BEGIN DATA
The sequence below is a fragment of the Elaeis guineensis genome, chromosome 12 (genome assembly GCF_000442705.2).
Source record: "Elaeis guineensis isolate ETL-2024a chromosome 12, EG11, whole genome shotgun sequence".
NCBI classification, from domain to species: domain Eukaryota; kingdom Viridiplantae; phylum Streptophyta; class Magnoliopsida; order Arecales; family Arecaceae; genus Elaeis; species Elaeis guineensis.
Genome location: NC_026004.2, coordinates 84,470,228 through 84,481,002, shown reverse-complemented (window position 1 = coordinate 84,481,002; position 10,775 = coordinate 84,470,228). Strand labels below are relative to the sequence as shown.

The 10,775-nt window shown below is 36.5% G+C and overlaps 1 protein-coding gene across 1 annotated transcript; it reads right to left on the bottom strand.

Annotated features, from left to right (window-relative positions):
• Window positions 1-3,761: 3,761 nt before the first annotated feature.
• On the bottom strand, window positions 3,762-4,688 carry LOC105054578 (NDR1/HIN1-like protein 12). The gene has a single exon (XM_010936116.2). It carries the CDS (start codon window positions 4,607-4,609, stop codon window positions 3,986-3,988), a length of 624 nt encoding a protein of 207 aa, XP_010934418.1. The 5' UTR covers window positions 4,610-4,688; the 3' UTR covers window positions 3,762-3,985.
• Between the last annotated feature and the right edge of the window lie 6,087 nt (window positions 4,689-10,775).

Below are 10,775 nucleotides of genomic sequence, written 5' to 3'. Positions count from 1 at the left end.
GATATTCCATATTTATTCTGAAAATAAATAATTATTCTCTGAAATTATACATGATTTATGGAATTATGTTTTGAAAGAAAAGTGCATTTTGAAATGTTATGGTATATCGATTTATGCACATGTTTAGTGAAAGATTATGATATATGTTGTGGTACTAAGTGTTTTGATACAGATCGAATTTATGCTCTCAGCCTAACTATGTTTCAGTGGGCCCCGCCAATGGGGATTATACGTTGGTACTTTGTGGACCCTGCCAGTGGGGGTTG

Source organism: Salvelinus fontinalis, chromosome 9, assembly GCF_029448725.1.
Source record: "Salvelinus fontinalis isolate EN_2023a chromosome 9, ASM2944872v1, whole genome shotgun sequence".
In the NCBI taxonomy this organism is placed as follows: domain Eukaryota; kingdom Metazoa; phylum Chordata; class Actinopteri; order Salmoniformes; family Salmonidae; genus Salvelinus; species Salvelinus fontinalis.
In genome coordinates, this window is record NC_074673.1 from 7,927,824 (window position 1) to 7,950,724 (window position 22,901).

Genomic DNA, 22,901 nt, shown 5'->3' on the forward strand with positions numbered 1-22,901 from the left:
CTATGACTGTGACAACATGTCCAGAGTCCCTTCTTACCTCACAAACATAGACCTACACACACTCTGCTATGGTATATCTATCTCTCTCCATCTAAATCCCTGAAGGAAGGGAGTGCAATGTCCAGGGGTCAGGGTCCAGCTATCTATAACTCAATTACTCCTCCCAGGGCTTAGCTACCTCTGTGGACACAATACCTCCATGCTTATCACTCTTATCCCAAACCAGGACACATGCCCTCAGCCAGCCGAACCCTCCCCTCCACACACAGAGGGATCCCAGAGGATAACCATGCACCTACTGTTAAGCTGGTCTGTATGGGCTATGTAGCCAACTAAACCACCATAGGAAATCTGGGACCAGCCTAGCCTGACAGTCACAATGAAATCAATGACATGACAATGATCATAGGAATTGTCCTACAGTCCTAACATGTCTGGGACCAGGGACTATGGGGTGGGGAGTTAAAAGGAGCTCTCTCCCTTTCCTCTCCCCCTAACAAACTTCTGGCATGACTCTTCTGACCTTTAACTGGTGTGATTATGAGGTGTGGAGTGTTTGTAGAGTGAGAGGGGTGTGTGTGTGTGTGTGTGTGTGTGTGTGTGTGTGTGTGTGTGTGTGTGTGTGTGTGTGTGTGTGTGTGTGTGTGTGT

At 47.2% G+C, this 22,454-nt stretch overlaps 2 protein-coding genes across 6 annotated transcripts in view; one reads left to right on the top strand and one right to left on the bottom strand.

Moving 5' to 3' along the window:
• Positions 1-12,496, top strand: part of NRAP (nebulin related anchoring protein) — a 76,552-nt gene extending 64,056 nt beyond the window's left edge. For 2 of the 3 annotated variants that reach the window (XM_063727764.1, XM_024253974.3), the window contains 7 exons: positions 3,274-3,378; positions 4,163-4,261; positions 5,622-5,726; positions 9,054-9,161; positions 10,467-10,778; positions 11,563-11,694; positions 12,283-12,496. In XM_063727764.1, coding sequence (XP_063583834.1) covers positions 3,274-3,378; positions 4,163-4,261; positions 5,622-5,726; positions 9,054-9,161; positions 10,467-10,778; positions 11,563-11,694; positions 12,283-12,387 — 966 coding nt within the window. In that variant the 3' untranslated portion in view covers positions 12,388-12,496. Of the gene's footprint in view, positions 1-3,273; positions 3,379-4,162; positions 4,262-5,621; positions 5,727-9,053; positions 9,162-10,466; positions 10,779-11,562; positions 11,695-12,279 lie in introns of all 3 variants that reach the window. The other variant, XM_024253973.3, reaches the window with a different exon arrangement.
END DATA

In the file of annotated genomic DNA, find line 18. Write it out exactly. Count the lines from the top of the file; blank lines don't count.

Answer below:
At 47.2% G+C, this 22,454-nt stretch overlaps 2 protein-coding genes across 6 annotated transcripts in view; one reads left to right on the top strand and one right to left on the bottom strand.